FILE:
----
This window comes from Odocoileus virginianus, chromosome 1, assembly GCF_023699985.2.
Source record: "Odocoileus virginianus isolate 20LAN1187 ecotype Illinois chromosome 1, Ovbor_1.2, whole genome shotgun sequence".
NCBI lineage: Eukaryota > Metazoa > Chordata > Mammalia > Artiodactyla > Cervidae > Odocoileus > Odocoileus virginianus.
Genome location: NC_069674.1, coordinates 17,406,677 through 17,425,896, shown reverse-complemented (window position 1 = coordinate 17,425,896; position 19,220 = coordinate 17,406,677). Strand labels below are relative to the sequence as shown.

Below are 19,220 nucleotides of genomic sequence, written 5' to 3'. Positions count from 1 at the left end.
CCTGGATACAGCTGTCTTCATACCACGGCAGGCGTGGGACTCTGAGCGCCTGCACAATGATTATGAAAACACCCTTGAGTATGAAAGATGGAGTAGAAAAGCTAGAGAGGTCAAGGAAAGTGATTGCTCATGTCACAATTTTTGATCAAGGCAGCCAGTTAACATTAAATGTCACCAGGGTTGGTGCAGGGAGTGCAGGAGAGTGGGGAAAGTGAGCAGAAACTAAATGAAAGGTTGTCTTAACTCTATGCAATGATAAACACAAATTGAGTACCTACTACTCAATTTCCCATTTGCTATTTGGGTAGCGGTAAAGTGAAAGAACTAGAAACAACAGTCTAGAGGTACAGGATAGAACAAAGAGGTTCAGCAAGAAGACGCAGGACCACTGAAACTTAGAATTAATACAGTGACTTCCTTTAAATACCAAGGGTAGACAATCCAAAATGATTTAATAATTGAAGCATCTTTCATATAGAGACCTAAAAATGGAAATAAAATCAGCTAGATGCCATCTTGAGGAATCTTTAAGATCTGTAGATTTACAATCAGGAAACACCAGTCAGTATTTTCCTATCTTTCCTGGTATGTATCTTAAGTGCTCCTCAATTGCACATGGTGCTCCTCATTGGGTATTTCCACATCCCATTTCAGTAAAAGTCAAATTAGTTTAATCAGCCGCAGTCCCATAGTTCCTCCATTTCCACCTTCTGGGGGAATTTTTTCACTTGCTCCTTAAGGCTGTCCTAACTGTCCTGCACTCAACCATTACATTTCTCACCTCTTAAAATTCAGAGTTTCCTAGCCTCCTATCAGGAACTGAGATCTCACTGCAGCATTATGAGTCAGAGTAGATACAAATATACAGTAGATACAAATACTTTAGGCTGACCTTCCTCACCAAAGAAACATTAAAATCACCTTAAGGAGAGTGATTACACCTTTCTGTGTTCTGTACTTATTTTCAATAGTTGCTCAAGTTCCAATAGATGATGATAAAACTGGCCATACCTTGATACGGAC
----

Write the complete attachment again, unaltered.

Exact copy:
This window comes from Odocoileus virginianus, chromosome 1, assembly GCF_023699985.2.
Source record: "Odocoileus virginianus isolate 20LAN1187 ecotype Illinois chromosome 1, Ovbor_1.2, whole genome shotgun sequence".
NCBI lineage: Eukaryota > Metazoa > Chordata > Mammalia > Artiodactyla > Cervidae > Odocoileus > Odocoileus virginianus.
Genome location: NC_069674.1, coordinates 17,406,677 through 17,425,896, shown reverse-complemented (window position 1 = coordinate 17,425,896; position 19,220 = coordinate 17,406,677). Strand labels below are relative to the sequence as shown.

Below are 19,220 nucleotides of genomic sequence, written 5' to 3'. Positions count from 1 at the left end.
CCTGGATACAGCTGTCTTCATACCACGGCAGGCGTGGGACTCTGAGCGCCTGCACAATGATTATGAAAACACCCTTGAGTATGAAAGATGGAGTAGAAAAGCTAGAGAGGTCAAGGAAAGTGATTGCTCATGTCACAATTTTTGATCAAGGCAGCCAGTTAACATTAAATGTCACCAGGGTTGGTGCAGGGAGTGCAGGAGAGTGGGGAAAGTGAGCAGAAACTAAATGAAAGGTTGTCTTAACTCTATGCAATGATAAACACAAATTGAGTACCTACTACTCAATTTCCCATTTGCTATTTGGGTAGCGGTAAAGTGAAAGAACTAGAAACAACAGTCTAGAGGTACAGGATAGAACAAAGAGGTTCAGCAAGAAGACGCAGGACCACTGAAACTTAGAATTAATACAGTGACTTCCTTTAAATACCAAGGGTAGACAATCCAAAATGATTTAATAATTGAAGCATCTTTCATATAGAGACCTAAAAATGGAAATAAAATCAGCTAGATGCCATCTTGAGGAATCTTTAAGATCTGTAGATTTACAATCAGGAAACACCAGTCAGTATTTTCCTATCTTTCCTGGTATGTATCTTAAGTGCTCCTCAATTGCACATGGTGCTCCTCATTGGGTATTTCCACATCCCATTTCAGTAAAAGTCAAATTAGTTTAATCAGCCGCAGTCCCATAGTTCCTCCATTTCCACCTTCTGGGGGAATTTTTTCACTTGCTCCTTAAGGCTGTCCTAACTGTCCTGCACTCAACCATTACATTTCTCACCTCTTAAAATTCAGAGTTTCCTAGCCTCCTATCAGGAACTGAGATCTCACTGCAGCATTATGAGTCAGAGTAGATACAAATATACAGTAGATACAAATACTTTAGGCTGACCTTCCTCACCAAAGAAACATTAAAATCACCTTAAGGAGAGTGATTACACCTTTCTGTGTTCTGTACTTATTTTCAATAGTTGCTCAAGTTCCAATAGATGATGATAAAACTGGCCATACCTTGATACGGAC